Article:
Ishakani villagers who fled after Al shabaab attack appeal for help

Villagers of Jima village flee their village after suspected Alshabaab terorists raided the village . FILE/PHOTO.

Lamu, KENYA: Families who fled Ishakani village on the Lamu-Somalia border shortly after Alshabaab numbering more than 100 flushed people out of their homes and forced them to listen to radicalized teachings for over an hour are now appealing for food.

Last Sunday, Alshabaab militants descended on Ishakani village and warned residents not to cooperate with the government nor take rides in military and police vehicles.

Those who wouldn’t adhere to the warning were warned of dire consequences.

Due to the fear and tension created by the ‘visit’ residents fled and deserted the village and are now putting up at makeshift camps in Kiunga, five kilometers away.

They have been at the camps for four days now.

The over 500 residents are now appealing for food and water.

Ishakani village is on the Lamu-Somalia border and residents majorly depend on fishing for survival.

They now say things have been tough ever since they fled their village as they can no longer carry out fishing to take care of their families.

The villagers have sworn not to go back to their villages until the government deploys a convincing number of security officers to the area to enable them to go back home and continue with their day to day activities.

They also expressed concern that their homes might be broken into back in Ishakani and their property stolen and as such urged the government to speed up security measures before that happens.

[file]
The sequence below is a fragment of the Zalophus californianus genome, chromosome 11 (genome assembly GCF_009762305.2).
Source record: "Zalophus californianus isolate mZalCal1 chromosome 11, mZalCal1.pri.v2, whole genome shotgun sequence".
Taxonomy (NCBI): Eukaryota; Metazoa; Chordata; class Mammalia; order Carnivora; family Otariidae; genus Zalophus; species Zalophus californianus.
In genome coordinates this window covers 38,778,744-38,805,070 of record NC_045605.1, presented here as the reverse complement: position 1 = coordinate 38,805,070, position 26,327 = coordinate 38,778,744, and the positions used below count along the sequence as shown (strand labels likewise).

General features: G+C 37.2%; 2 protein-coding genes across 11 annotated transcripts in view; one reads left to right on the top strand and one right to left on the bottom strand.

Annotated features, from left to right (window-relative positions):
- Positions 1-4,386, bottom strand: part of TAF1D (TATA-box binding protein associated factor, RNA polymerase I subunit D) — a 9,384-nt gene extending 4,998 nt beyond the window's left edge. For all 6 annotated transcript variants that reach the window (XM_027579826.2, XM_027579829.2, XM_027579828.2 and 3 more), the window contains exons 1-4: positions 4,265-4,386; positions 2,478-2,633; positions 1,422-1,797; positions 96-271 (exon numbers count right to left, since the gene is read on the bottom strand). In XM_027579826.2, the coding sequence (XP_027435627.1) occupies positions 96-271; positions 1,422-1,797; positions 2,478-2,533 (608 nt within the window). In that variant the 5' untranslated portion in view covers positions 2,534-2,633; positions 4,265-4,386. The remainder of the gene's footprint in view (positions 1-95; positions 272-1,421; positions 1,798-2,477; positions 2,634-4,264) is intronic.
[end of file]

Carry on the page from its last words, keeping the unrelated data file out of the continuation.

They are also worried that their livestock which they left behind might be stolen.

“Since we fled and came to Kiunga, we haven’t received any help.We have been on our own.We have no food, no water.We don’t have anything.There’s no fishing here in Kiunga.Our homes have been left unmanned and we are worried that we will be robbed or our property.We couldn’t carry our livestock, we left them back.The government should act fast,” said Abud Athmani.

Many other residents are putting up with friends and family while those who don’t have been forced to set up makeshifts to lay their heads as they await the situation to favor them.

“Many have put up makeshifts using leaves and shrubs.It is not a good situation for anyone to be in,” said Fardiya Kassim.

Drought  bites hard in Lamu 

This comes as residents in Boni areas  of Bahamisi, Kiangwe and Pandanguo villages in Lamu County are appealing for relief food and water from the government and well-wishers .

This is after a  rough drought spell left them with nothing.

All wells and boreholes depended upon by the villagers have so far dried up leaving them reeling in thirst together with their livestock.

Villagers say due to the tough situation, they now have to dig up wild roots and gather wild fruits in bushes for survival as they wait and hope that the county and national governments and even well-wishers will remember their plight.

Speaking on Tuesday,Pandanguo village Elder Adan Golja  said the over 3000 villagers of Pandanguo,all of whom are from the Boni minority community are in dire need of food and water

He said the Boni community continues to suffer ever since the government cut out all relief help that was being offered to the community and those living around the Boni forest as had been promised during the launch of the Operation Linda Boni back in 2015.

“We are Boni people don’t have anywhere else to get our food or water apart from the Boni forest.However, when the Linda Boni operation kicked off, they asked us not to set foot in that forest or even go close to it until the operation was over.Then they promise to give us food and all other relief help until the operation ends.They only did that for some months and then stopped and now we have nowhere to get food,” said Golja.

Residents of Kiangwe have been forced to drink and cook with salt water after the only freshwater well-turned saline